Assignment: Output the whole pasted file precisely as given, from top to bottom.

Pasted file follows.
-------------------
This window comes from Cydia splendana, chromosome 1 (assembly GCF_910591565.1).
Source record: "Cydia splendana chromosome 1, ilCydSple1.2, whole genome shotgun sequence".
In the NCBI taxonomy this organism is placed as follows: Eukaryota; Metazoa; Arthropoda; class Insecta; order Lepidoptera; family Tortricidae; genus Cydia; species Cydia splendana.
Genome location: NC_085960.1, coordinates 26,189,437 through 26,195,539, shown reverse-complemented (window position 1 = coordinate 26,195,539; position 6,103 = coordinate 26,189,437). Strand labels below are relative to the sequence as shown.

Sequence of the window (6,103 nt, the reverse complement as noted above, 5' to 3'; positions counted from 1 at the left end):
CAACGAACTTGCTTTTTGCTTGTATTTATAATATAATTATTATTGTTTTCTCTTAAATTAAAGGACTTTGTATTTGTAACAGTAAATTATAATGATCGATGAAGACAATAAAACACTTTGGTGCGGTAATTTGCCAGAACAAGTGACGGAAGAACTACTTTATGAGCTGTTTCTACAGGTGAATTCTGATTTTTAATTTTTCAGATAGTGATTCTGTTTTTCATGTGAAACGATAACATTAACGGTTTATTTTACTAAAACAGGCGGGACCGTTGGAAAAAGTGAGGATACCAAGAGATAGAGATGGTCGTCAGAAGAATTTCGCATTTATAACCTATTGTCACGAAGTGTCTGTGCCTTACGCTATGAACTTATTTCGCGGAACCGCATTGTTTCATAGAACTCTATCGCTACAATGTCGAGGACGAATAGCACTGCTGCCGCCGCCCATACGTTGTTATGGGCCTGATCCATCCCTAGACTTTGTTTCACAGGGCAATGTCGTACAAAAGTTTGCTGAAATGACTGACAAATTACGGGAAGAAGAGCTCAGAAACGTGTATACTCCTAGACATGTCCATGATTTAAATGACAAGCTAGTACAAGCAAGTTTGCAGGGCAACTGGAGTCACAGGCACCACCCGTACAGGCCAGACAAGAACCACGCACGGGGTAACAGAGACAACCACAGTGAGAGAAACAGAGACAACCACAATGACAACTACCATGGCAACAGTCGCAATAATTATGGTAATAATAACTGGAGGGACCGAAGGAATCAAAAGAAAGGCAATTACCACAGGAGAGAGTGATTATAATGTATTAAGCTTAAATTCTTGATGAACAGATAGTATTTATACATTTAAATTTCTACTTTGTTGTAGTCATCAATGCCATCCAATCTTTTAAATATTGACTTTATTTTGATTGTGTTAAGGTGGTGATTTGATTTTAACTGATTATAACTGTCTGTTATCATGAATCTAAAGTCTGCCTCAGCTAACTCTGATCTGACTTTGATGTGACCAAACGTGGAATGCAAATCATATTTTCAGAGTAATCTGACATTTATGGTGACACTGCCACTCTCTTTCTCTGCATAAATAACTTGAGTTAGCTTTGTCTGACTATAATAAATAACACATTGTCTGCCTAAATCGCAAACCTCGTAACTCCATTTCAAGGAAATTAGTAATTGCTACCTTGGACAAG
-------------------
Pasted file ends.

This window comes from Cydia splendana, chromosome 1 (assembly GCF_910591565.1).
Source record: "Cydia splendana chromosome 1, ilCydSple1.2, whole genome shotgun sequence".
In the NCBI taxonomy this organism is placed as follows: Eukaryota; Metazoa; Arthropoda; class Insecta; order Lepidoptera; family Tortricidae; genus Cydia; species Cydia splendana.
Genome location: NC_085960.1, coordinates 26,189,437 through 26,195,539, shown reverse-complemented (window position 1 = coordinate 26,195,539; position 6,103 = coordinate 26,189,437). Strand labels below are relative to the sequence as shown.

Sequence of the window (6,103 nt, the reverse complement as noted above, 5' to 3'; positions counted from 1 at the left end):
CAACGAACTTGCTTTTTGCTTGTATTTATAATATAATTATTATTGTTTTCTCTTAAATTAAAGGACTTTGTATTTGTAACAGTAAATTATAATGATCGATGAAGACAATAAAACACTTTGGTGCGGTAATTTGCCAGAACAAGTGACGGAAGAACTACTTTATGAGCTGTTTCTACAGGTGAATTCTGATTTTTAATTTTTCAGATAGTGATTCTGTTTTTCATGTGAAACGATAACATTAACGGTTTATTTTACTAAAACAGGCGGGACCGTTGGAAAAAGTGAGGATACCAAGAGATAGAGATGGTCGTCAGAAGAATTTCGCATTTATAACCTATTGTCACGAAGTGTCTGTGCCTTACGCTATGAACTTATTTCGCGGAACCGCATTGTTTCATAGAACTCTATCGCTACAATGTCGAGGACGAATAGCACTGCTGCCGCCGCCCATACGTTGTTATGGGCCTGATCCATCCCTAGACTTTGTTTCACAGGGCAATGTCGTACAAAAGTTTGCTGAAATGACTGACAAATTACGGGAAGAAGAGCTCAGAAACGTGTATACTCCTAGACATGTCCATGATTTAAATGACAAGCTAGTACAAGCAAGTTTGCAGGGCAACTGGAGTCACAGGCACCACCCGTACAGGCCAGACAAGAACCACGCACGGGGTAACAGAGACAACCACAGTGAGAGAAACAGAGACAACCACAATGACAACTACCATGGCAACAGTCGCAATAATTATGGTAATAATAACTGGAGGGACCGAAGGAATCAAAAGAAAGGCAATTACCACAGGAGAGAGTGATTATAATGTATTAAGCTTAAATTCTTGATGAACAGATAGTATTTATACATTTAAATTTCTACTTTGTTGTAGTCATCAATGCCATCCAATCTTTTAAATATTGACTTTATTTTGATTGTGTTAAGGTGGTGATTTGATTTTAACTGATTATAACTGTCTGTTATCATGAATCTAAAGTCTGCCTCAGCTAACTCTGATCTGACTTTGATGTGACCAAACGTGGAATGCAAATCATATTTTCAGAGTAATCTGACATTTATGGTGACACTGCCACTCTCTTTCTCTGCATAAATAACTTGAGTTAGCTTTGTCTGACTATAATAAATAACACATTGTCTGCCTAAATCGCAAACCTCGTAACTCCATTTCAAGGAAATTAGTAATTGCTACCTTGGACAAG